As the super-contagious Delta variant of COVID-19 sweeps across the globe, driving up infection rates as well as deaths, top US health officials are urging everyone 12 and older — including the country’s 30 million or so rare disease patients — to get vaccinated quickly.
Some 185 million people have been infected, and nearly 4 million have died worldwide since the pandemic began in February 2020. About 57% of American adults have been fully vaccinated and do not need to wear masks, according to the Centers for Disease Control and Prevention (CDC).
But for those who haven’t yet gotten their shots, the risks are great, experts say. That’s why the National Organization for Rare Diseases (NORD) partnered with CDC and the US Food & Drug Administration (FDA) to host a June 16 webinar on COVID-19 that covered everything from vaccine effectiveness among immunocompromised people to the future need for booster shots.
Edward Neiland, MD, PhD, NORD’s chief medical and scientific officer, moderated the hour-long event, which was cosponsored by 3 patient advocacy groups: the ALS Association, the Cystic Fibrosis Foundation, and the Muscular Dystrophy Association.
“I recognize that it’s been a difficult path for those living with a rare disease, as they may be among the more vulnerable to COVID-19,” FDA Acting Commissioner Janet Woodcock, MD, said. “We’ve been working since the earliest days to advance a far-reaching response, putting enormous resources and tools to work in our search for solutions.”
‘An Exhaustive Review’
Dr. Woodcock assured the audience that the FDA conducted an exhaustive review before granting Emergency Use Authorization for the Pfizer-BioNTech and Moderna vaccines, both of which use mRNA technology.
“We looked at manufacturing and quality-control data as well as safety and effectiveness data,” she said. “This confidence is particularly important as we continue on a national vaccination campaign to get more protection. Each of you working with or living with rare diseases can play an important role in this regard. Your understanding of our process — which we have had for some time — can go a long way to helping boost confidence in the FDA and the products we authorize or approve.”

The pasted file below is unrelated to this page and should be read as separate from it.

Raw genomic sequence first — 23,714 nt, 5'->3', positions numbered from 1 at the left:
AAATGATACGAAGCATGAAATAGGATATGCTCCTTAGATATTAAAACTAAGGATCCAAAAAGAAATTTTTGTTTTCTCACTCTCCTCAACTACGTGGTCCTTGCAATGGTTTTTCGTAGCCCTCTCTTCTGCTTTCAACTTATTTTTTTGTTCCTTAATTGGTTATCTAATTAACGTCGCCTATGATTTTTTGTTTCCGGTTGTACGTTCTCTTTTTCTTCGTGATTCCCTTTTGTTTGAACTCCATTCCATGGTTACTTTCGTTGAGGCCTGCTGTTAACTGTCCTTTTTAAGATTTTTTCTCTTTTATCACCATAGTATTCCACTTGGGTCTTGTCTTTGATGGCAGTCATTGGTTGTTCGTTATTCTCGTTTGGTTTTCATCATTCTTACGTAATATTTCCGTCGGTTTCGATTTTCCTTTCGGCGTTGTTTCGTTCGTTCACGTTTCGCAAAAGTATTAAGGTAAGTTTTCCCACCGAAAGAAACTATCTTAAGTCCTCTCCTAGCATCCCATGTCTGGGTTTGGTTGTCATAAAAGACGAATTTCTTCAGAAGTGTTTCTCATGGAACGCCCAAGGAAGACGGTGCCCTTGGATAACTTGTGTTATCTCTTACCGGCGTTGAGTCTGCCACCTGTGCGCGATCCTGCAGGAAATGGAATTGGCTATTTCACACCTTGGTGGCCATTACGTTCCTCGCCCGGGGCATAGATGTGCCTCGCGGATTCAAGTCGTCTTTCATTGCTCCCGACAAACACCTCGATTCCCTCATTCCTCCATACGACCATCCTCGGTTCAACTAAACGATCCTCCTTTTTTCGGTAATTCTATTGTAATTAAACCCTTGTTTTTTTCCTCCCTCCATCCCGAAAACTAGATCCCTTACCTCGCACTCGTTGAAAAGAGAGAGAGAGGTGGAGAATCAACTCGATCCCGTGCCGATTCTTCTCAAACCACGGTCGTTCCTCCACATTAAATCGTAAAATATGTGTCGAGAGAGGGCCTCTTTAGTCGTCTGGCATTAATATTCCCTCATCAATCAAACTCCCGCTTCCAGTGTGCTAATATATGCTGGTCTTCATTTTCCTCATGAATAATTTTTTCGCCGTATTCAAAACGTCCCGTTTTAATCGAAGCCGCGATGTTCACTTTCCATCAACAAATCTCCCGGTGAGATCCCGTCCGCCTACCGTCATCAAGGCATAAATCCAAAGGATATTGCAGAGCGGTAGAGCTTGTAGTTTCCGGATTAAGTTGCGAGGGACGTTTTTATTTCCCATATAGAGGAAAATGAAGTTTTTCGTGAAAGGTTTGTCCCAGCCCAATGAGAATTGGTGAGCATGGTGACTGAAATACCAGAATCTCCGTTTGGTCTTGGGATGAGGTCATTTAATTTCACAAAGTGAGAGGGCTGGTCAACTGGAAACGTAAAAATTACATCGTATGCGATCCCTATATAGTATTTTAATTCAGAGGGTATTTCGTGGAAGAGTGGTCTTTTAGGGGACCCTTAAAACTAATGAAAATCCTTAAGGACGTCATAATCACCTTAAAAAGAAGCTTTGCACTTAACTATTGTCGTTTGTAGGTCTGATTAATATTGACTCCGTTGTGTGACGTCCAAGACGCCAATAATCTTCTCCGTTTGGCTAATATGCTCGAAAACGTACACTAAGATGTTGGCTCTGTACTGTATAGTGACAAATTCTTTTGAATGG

Joining Dr. Woodcock on the virtual panel were Peter Marks, MD, PhD, director of FDA’s Center for Biologics Evaluation and Research; Dr. Anne Schuchat, MD, the CDC’s principal deputy director; and Sara Oliver, MD, MSPH, who co-chairs the COVID-19 work group at the CDC’s Advisory Committee on Immunization Practices.
“No corners were cut in the development of these vaccines,” said Marks, explaining that the FDA merely eliminated the time normally spent between clinical trials; it also let companies scale up manufacturing before trials had finished, in order to get a jump-start on distribution.
“While it’s true that these mRNA vaccines were all developed in under a year, they were studied in clinical trials the size of those we normally use for approving vaccines,” he said. “Granted, we don’t have the normal 6-12 months of safety follow-up for these vaccines, but we do have the efficacy data and very good ongoing surveillance of those who participated in the trial, plus safety surveillance conducted by the CDC and by the FDA on those who have received the vaccines and now number in the hundreds of millions.”
On July 12, 2021, Israel became the first country in the world to offer a third vaccine dose against COVID-19, when its Ministry of Health announced that, effective immediately, health providers may now administer booster shots to all immunocompromised adults. The decision comes as the Delta variant spreads throughout Israel, even though more than 56% of the population is now fully vaccinated.